Hormel Foods Corp. has implemented its plans to use only cage-free eggs in its products, according to The Post Bulletin in Rochester, Minn.
"We understand that consumers are increasingly requesting cage-free eggs, and are proud of the fact that 100 percent of the eggs we purchase to manufacture our products are cage-free eggs," according to a Hormel statement.
Josh Balk, senior director of food policy at The Humane Society of the U.S., worked with Hormel for several years on animal welfare, mostly with hogs. For about four months, discussions began regarding the potential switch to using cage-free eggs for the corporation's frozen breakfast product that uses eggs.
What struck Balk more about Hormel's decision to switch to cage-free was how quickly Hormel had already begun implementing the practice just last Friday after receiving a phone call from the corporation.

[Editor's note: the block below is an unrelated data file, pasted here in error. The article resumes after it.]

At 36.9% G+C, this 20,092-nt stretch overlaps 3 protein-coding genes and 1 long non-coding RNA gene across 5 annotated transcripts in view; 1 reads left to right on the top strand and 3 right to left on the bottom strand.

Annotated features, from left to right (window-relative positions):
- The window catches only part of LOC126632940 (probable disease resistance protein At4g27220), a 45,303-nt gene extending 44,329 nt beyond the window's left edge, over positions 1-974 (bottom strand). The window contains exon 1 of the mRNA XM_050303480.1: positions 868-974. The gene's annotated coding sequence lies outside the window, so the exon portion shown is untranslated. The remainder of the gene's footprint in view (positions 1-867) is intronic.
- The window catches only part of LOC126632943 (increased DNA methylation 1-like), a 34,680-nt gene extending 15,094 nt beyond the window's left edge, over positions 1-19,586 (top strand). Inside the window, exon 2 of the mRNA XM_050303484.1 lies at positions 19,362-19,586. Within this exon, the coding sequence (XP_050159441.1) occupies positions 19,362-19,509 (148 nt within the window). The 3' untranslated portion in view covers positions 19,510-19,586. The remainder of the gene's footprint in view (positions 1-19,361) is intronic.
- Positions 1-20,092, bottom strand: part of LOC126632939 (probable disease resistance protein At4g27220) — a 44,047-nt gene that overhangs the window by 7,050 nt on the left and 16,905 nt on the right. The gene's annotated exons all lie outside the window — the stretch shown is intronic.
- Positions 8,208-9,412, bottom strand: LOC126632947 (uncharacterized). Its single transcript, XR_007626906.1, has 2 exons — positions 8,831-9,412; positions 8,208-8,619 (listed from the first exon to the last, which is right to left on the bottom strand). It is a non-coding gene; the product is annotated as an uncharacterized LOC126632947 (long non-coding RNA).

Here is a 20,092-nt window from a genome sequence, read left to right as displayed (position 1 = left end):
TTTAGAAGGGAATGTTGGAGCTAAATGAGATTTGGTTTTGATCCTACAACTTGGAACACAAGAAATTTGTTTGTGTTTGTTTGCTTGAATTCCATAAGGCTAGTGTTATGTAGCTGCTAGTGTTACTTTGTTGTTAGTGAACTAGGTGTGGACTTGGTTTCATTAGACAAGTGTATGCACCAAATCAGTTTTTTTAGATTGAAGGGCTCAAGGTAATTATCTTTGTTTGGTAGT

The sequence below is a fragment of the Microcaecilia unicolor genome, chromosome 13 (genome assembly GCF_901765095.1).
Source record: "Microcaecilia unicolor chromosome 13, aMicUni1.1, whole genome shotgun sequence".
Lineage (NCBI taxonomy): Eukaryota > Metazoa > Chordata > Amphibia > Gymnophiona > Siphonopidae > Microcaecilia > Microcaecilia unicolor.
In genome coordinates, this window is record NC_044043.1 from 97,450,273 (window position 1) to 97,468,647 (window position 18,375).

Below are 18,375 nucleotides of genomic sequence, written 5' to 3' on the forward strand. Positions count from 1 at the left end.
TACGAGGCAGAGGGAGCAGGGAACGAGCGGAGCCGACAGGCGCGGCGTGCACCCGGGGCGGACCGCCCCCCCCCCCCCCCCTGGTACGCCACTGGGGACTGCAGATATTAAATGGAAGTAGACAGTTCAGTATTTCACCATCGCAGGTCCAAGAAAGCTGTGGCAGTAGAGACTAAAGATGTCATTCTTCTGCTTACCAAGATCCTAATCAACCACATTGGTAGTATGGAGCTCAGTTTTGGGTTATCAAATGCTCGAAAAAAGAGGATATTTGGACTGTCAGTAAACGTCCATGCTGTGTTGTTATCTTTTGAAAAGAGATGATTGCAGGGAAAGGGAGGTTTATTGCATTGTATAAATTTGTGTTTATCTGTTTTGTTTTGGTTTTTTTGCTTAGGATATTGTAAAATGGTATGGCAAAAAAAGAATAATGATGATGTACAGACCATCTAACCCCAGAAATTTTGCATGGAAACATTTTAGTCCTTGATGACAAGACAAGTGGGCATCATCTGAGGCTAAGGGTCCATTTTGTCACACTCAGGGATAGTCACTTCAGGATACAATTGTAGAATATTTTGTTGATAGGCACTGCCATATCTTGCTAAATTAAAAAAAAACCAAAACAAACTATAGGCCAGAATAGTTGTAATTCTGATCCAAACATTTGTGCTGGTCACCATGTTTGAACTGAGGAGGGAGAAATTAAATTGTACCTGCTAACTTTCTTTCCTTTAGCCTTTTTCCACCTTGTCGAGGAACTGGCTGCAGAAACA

"They made the switch already," he said. "Many other companies that pledged to go cage-free planned to do so by doing a phase in over several years. Hormel switched seemed almost 'overnight.' That is a tremendous announcement that goes to a strong commitment to address animal welfare."
There are arguments that for a farmer to run a cage-free farm would cost around 36 percent more to operate, and the housing system requires more labor and can't contain as many birds, according to The Coalition for Sustainable Egg Supply. This could also mean higher prices for consumers to purchase a cage-free egg.
The USDA National Retail report noted that as of May 6, 2016, advertised prices for shell eggs and egg products sold in almost half of the 29,100 major retail supermarkets was 1.07 cents a dozen for white, large USDA Grade A eggs while cage-free large white eggs sold at $2.49, which is more than twice as expensive.
Many caged hens are unable to spread their wings, and are extremely confined in small spaces for a majority of their lives, Balk said, and can be denied many behaviors such as nesting, perching, and dust bathing.
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